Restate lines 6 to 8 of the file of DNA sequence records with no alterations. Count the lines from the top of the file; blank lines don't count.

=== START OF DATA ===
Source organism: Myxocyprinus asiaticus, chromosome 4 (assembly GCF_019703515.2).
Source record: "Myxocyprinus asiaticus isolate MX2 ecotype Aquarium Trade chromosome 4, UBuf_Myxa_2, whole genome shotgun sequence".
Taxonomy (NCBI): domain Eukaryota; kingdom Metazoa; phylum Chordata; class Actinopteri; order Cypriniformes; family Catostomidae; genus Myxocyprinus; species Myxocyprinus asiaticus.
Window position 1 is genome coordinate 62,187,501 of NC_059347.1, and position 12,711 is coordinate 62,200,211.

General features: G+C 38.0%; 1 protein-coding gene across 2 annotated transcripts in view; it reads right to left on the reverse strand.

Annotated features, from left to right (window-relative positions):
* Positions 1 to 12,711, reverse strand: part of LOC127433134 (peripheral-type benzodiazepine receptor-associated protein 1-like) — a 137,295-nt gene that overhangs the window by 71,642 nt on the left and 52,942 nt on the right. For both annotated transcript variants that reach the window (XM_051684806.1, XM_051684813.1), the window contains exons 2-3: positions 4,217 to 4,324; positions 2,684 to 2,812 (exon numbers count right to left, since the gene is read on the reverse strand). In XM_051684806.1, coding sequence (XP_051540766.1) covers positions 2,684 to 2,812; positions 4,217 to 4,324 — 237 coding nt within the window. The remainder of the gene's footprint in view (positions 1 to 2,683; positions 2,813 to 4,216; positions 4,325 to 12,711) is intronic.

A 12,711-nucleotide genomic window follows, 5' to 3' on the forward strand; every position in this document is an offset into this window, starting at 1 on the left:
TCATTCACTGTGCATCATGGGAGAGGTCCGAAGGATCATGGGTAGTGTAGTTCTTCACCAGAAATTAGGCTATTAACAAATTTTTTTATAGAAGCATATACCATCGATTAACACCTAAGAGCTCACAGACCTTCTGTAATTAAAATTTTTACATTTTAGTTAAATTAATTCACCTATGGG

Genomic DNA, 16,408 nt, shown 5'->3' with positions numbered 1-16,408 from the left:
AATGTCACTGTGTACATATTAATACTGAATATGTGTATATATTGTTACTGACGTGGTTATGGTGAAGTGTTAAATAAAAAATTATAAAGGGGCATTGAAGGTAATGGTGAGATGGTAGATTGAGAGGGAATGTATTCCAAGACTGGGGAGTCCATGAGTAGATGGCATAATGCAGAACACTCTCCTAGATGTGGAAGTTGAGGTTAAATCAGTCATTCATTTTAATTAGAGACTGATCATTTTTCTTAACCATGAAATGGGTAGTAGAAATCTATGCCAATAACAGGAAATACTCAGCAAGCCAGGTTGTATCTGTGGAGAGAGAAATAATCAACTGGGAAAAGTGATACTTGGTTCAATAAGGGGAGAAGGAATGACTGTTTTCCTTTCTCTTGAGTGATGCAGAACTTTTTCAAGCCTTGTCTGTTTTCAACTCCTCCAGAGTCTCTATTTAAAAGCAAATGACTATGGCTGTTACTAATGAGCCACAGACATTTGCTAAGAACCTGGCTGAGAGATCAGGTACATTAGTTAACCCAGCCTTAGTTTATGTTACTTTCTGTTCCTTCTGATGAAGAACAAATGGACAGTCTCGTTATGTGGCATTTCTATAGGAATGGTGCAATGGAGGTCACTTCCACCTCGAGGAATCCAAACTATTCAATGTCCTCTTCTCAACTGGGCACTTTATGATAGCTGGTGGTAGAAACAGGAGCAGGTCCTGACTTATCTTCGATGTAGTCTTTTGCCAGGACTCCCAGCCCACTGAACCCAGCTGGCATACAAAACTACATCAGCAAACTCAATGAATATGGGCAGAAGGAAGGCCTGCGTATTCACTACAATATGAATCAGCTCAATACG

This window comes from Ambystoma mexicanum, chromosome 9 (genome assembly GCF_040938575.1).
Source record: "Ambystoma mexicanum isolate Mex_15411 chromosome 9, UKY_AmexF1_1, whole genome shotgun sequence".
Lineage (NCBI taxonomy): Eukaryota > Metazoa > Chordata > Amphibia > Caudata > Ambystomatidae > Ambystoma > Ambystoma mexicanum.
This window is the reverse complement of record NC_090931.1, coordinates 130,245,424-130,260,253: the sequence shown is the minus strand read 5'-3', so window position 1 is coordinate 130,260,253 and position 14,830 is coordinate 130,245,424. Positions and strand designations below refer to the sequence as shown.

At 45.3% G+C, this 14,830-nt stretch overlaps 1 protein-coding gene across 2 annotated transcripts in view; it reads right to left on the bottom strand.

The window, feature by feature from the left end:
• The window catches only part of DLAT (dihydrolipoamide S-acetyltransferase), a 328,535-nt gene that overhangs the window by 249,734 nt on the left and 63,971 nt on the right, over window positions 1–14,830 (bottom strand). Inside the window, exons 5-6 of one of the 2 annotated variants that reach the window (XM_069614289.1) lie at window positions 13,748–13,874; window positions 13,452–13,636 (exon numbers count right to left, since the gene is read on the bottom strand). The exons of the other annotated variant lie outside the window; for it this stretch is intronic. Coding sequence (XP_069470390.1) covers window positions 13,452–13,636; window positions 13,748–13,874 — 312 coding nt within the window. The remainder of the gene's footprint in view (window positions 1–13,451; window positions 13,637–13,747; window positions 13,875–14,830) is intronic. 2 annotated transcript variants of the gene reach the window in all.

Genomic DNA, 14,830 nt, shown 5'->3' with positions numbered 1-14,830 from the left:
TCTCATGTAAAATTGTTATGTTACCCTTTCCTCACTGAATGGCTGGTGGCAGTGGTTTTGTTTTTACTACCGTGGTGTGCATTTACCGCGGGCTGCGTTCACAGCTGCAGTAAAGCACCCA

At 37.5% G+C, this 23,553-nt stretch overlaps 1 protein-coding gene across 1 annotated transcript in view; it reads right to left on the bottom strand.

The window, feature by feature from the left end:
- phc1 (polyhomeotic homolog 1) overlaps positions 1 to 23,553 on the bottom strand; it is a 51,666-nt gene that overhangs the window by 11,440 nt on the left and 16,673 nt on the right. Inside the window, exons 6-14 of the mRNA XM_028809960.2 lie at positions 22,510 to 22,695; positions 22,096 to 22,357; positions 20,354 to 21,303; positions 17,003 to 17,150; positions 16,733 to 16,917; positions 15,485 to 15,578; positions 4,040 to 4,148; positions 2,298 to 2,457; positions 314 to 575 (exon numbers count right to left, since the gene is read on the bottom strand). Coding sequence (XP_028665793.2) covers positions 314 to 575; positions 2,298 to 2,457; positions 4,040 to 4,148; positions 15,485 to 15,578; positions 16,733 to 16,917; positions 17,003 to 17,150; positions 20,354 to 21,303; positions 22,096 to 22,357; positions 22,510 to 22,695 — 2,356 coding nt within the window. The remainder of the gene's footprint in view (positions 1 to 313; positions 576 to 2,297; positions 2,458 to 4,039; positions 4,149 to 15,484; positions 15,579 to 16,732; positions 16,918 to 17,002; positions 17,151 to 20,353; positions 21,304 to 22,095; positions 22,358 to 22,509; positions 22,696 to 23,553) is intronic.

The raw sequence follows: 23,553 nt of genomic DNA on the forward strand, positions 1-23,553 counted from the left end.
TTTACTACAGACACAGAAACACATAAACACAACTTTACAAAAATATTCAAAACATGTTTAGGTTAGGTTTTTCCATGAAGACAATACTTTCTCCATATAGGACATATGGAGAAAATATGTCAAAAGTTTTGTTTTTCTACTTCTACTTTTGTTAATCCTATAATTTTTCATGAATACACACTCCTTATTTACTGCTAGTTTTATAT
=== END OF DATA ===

Annotated features, from left to right (window-relative positions):
* Positions 1 to 12,711, reverse strand: part of LOC127433134 (peripheral-type benzodiazepine receptor-associated protein 1-like) — a 137,295-nt gene that overhangs the window by 71,642 nt on the left and 52,942 nt on the right. For both annotated transcript variants that reach the window (XM_051684806.1, XM_051684813.1), the window contains exons 2-3: positions 4,217 to 4,324; positions 2,684 to 2,812 (exon numbers count right to left, since the gene is read on the reverse strand). In XM_051684806.1, coding sequence (XP_051540766.1) covers positions 2,684 to 2,812; positions 4,217 to 4,324 — 237 coding nt within the window. The remainder of the gene's footprint in view (positions 1 to 2,683; positions 2,813 to 4,216; positions 4,325 to 12,711) is intronic.

A 12,711-nucleotide genomic window follows, 5' to 3' on the forward strand; every position in this document is an offset into this window, starting at 1 on the left: